ROCKLAND, Maine — Edward Mazurek has been part of a world championship Little League team, played a year of professional football, and taught and coached for four decades. Through it all, the Rockland man said politics has always been an interest for him.
The community that he has been a part of since the 1970s honored the retiring Sen. Mazurek on Thursday night during an event that was coupled with a fundraiser for a local heating assistance program.
“There are pretty strong parallels between politics and sports,” Mazurek said. “Both are based on competition, and the harder you work and the more you prepare, the more likely you will be successful.”
And members of the community, from across the political spectrum, spoke of his success and commitment to the Rockland area during the event.
Former state Rep. David Miramant of Camden, a Democrat, and Rep. Jeffrey Evangelos of Friendship, an independent, said Mazurek was their mentor when they got into the Legislature. Miramant said Mazurek’s influence made him a more effective legislator, while Evangelos praised the Rockland man for his time in helping him.
Former Rockland Mayor William Clayton, a Republican, also heaped praise on Mazurek. Clayton had Mazurek as a teacher at Rockland District High School and also followed him onto the City Council and the mayor’s post.
“Regardless of what political party you are in, you have to respect the amount of time he has given his community,” Clayton said.
Mazurek attended the benefit a day after the death of his 20-year-old granddaughter Taylor, who succumbed to an unexpected medical condition. Organizers of the benefit said that Mazurek insisted on coming despite his family’s loss because of his commitment to raising money for the heating fund.
Money raised at the event went to Penquis to supplement its home heating assistance program for low-income county residents.
Mazurek grew up in Stamford, Connecticut, and played first base for his Little League team. That team went on to win the world championship in 1951. Mazurek said he doesn’t recall how he did at the plate but remembers being solid in the field. The Stamford team defeated Austin, Texas, 3-0 for the crown.
He and his fellow baseball players then earned a Babe Ruth national championship three years later.
After high school, Mazurek went to Xavier University in Cincinnati and majored in business. He played football on the Xavier team and was drafted in 1960 by three professional teams. The Boston Patriots in the new upstart American Football League drafted Mazurek as did a team from Montreal in the Canadian Football League.
Also drafting Mazurek was the Chicago Cardinals of the National Football League — the team that signed him. The team was relocating to St. Louis and became the St. Louis Cardinals. A defensive player, Mazurek was traded midseason to the New York Giants. Mazurek finished out the year with New York.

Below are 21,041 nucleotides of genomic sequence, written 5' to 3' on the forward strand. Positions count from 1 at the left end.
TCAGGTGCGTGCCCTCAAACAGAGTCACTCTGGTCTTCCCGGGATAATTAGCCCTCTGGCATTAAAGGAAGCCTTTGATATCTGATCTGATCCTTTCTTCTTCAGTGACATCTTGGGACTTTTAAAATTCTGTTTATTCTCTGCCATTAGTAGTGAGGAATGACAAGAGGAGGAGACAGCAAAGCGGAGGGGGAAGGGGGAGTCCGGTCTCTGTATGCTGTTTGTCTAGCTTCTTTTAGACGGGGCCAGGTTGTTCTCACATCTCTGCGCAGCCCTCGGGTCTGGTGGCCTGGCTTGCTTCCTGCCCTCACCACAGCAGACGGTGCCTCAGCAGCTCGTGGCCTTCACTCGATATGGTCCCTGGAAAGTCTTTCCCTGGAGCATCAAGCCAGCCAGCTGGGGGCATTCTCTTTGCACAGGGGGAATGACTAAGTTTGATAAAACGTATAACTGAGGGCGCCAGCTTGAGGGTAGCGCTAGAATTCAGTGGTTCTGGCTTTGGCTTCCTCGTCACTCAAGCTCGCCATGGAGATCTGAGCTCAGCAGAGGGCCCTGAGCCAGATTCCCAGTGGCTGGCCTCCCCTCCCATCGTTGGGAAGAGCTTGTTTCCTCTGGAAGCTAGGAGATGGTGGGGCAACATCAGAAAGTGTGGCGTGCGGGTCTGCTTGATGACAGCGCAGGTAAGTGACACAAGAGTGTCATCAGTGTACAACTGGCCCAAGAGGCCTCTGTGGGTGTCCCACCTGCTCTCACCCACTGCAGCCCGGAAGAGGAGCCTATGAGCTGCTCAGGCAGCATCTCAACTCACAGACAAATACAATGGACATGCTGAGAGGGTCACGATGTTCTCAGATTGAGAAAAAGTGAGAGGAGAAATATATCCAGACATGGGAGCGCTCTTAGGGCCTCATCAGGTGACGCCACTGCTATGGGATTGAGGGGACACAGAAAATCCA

“I was a little bit slow, I guess,” Mazurek said about why he didn’t continue on in professional football.
With his professional playing days over, Mazurek said he still wanted to participate in sports and went to Fairfield University in Connecticut, where he got an education degree so that he could teach and coach. His first job was at Central Catholic High School in Norwalk, Connecticut. There, he coached football, baseball, basketball and softball.
“They had so few people who wanted to coach, so I coached anything they wanted me to,” he said.
His teaching and coaching career then went to Barrington, Rhode Island, for four years and for the next three years were at Triton Regional High School in Newbury, Massachusetts.
Then came a social studies and football coach opening at Rockland District High School in 1975.
“Rockland was a real rough and tumble town,” Mazurek said. “We [he and his wife, MaryEllen] didn’t have plans to stay long. But we fell in love with the town.”
For the next 35 years, Mazurek taught social studies and coached football and softball at Rockland District High School.
Upon his retirement, the veteran educator said he decided to follow his other passion — politics.
“I’ve always enjoyed politics. I served on the board of representatives in Stamford many years ago,” he said.
Mazurek was elected and was the top vote getter when he ran for the Rockland City Council in 2001. He served a single three-year term and was twice elected mayor — a ceremonial post in Rockland that runs the meetings — by the other councilors. He was elected to the Maine House in 2004 to represent Rockland and part of Owls Head and re-elected by wide margins in three subsequent races. In 2012, he challenged incumbent Republican state Sen. Christopher Rector and captured the Knox County seat.
“You can do a lot of good things in politics,” Mazurek said.
Mazurek decided this year not to seek re-election, retiring from political office.
He said his proudest accomplishment in the Legislature was to increase awareness of the need to invest in transportation. He served as chairman of the Legislature’s Transportation Committee.
“Our roads, bridges and harbors are the backbone of our industries and economic growth,” Mazurek said.
Mazurek also sponsored legislation that became law to address the problem of head injuries for student athletes.
Correction: Rep. Jeffrey Evangelos of Friendship is an independent. The original article referred to him as a Democrat.